Understanding the Nature and Impact of Online Hate Speech Victimisation

Lead Research Organisation: Cardiff University
Department Name: Sch of Social Sciences


This research examines the effects of transphobic online hate speech on victims in the UK. A
Galop LGBT+ study found:
Trans, non-binary and intersex people were subjected to more frequent
online hate speech, which was generally more severe, more threatening, and
had greater impact and consequences (Stray 2017)
The impacts of this research will be compared with other kinds of online hate, such as racist
and ableist hate speech, keeping a keen eye on intersectionality (Koyama 2006).
The purpose of this research is to create an online hate speech harms index, leading to a
greater understanding of online hate speech victimisation and how crime reporting could be
improved. It will crucially offer a way to categorise online hate and therefore develop strategies
against it.
Bringing a unique perspective to this research, I have varied experience working in media,
including managing social media accounts for a BBC prime-time TV show. This research could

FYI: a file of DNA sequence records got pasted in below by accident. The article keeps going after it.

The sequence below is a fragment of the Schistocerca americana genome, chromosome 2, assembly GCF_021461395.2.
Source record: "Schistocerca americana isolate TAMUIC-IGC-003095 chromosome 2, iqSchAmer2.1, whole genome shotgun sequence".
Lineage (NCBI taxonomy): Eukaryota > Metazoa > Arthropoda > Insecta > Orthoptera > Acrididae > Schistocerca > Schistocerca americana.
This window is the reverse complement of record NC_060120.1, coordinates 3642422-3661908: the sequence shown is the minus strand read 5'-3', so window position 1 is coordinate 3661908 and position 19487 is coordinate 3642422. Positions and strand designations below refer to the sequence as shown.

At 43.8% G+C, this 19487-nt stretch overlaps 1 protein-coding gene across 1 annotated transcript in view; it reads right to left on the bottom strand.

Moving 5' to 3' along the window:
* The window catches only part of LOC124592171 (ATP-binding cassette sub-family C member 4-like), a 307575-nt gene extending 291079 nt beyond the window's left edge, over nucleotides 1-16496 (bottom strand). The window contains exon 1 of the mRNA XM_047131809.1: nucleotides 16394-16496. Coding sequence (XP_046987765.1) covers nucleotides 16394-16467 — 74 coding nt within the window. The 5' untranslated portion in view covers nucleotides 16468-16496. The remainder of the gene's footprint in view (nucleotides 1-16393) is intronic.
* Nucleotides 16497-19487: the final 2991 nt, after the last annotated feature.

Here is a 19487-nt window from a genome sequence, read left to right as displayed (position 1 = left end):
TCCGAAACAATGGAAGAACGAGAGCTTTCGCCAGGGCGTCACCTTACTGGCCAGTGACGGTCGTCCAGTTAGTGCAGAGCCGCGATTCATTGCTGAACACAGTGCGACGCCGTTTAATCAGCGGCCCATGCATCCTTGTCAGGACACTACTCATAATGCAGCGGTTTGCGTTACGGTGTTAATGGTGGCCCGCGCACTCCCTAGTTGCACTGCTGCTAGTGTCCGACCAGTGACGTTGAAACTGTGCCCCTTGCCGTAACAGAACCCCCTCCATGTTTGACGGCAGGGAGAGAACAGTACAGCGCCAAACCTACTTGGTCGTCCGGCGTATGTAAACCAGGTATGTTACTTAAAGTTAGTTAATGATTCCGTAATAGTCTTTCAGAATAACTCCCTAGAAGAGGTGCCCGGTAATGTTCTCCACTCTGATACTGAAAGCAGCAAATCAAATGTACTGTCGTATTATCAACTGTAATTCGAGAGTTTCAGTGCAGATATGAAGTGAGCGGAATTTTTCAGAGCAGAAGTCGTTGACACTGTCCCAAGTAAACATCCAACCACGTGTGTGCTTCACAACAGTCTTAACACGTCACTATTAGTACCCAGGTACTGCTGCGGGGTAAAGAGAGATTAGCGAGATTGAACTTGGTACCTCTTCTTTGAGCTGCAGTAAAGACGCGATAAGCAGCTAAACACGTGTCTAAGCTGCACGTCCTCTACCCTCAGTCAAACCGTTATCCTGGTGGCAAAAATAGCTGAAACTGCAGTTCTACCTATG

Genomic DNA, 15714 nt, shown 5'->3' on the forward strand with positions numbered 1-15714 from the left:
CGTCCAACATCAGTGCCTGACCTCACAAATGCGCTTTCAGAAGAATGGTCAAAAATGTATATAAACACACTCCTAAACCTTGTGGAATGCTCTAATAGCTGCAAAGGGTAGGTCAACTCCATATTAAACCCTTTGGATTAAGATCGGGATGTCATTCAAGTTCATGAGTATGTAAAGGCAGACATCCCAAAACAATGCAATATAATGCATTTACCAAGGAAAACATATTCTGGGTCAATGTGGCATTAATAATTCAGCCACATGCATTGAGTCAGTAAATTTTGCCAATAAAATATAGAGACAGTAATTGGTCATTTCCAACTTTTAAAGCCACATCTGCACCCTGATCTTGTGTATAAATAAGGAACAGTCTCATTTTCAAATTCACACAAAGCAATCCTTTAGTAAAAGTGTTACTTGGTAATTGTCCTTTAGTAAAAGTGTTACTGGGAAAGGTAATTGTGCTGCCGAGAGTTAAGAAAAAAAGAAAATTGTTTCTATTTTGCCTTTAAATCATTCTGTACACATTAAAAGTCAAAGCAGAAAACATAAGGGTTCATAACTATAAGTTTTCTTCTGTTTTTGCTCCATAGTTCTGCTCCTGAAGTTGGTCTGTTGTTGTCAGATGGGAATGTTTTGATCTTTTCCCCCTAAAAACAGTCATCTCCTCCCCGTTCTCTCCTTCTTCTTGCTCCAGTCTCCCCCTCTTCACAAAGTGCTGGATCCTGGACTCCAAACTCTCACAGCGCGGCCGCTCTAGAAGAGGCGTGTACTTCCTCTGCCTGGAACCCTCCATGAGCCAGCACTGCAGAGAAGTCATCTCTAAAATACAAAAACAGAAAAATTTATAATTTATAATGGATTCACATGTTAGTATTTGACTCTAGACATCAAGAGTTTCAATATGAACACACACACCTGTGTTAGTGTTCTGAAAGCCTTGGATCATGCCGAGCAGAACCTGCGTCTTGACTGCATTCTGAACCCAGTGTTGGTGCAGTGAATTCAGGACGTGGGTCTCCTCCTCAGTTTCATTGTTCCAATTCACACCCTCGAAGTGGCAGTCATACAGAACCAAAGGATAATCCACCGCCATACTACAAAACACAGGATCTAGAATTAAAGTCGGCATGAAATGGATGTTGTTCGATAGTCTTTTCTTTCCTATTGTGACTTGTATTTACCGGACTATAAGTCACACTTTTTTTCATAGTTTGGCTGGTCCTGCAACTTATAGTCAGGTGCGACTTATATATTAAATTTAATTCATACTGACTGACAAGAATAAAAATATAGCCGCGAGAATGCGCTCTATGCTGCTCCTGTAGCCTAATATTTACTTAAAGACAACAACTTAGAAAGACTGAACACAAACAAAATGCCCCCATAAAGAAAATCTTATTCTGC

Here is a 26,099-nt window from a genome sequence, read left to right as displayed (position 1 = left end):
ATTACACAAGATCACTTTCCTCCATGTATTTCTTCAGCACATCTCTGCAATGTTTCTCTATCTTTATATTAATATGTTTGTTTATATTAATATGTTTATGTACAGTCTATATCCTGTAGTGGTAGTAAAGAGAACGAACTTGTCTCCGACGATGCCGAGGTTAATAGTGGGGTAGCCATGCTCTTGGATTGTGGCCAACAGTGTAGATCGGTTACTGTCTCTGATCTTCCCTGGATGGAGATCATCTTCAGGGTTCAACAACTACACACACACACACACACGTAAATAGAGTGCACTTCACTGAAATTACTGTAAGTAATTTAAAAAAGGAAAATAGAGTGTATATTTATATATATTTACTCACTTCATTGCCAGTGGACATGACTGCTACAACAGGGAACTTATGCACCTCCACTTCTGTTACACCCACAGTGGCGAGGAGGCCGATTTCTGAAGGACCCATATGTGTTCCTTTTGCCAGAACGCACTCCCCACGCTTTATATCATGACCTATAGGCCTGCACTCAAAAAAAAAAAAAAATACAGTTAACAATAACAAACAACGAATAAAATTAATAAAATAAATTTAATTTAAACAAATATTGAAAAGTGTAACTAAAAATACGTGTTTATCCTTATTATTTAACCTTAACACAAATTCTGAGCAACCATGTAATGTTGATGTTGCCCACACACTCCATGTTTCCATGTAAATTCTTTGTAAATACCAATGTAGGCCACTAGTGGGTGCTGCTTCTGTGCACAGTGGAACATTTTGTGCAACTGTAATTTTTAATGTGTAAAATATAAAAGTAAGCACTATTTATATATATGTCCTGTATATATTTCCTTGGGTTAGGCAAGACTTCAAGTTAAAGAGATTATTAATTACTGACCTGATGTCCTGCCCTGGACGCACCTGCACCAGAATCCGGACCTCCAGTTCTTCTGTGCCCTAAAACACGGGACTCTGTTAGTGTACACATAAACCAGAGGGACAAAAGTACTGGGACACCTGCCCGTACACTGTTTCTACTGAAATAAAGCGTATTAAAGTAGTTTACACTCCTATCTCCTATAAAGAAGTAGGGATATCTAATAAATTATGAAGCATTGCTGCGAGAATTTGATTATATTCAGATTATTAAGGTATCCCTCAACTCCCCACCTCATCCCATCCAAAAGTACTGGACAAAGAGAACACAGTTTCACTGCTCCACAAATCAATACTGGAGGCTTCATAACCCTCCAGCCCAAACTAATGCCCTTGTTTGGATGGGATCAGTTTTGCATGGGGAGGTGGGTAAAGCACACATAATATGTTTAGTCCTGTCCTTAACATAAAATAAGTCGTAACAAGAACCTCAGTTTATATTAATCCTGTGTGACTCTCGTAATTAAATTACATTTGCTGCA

branch into several areas, from using my insight regarding how large organisations operate,
moderate and police such platforms, to a focus on in-group hate speech (e.g. transmedicalists
vs. 'trans-trenders'1).

As little specific research has been undertaken on gender diverse people's experience of
online hate, the results of this research will make a valuable original contribution, addressing
this gap in current academic knowledge. It is anticipated the outcomes of this project will
have relevance to several areas including social data science, social policy and sociology.
An index of harms will firstly benefit the victims of online hate, in understanding how to
recognise and report such crimes. Secondly the index will enable lawmakers to enforce
legislation and companies like Twitter will have a clearer responsibility for tackling online hate.
This vital research will provide an empirical base on which to evaluate and steer such
The findings of this research could be used to inform recommendations useful to
policymakers, third sector organisations such as Galop and the police and would facilitate
the provision of adequate support to this vulnerable group.


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Studentship Projects

Project Reference Relationship Related To Start End Student Name
ES/P00069X/1 01/10/2017 30/09/2027
2433766 Studentship ES/P00069X/1 01/10/2020 30/09/2023 Jay Harley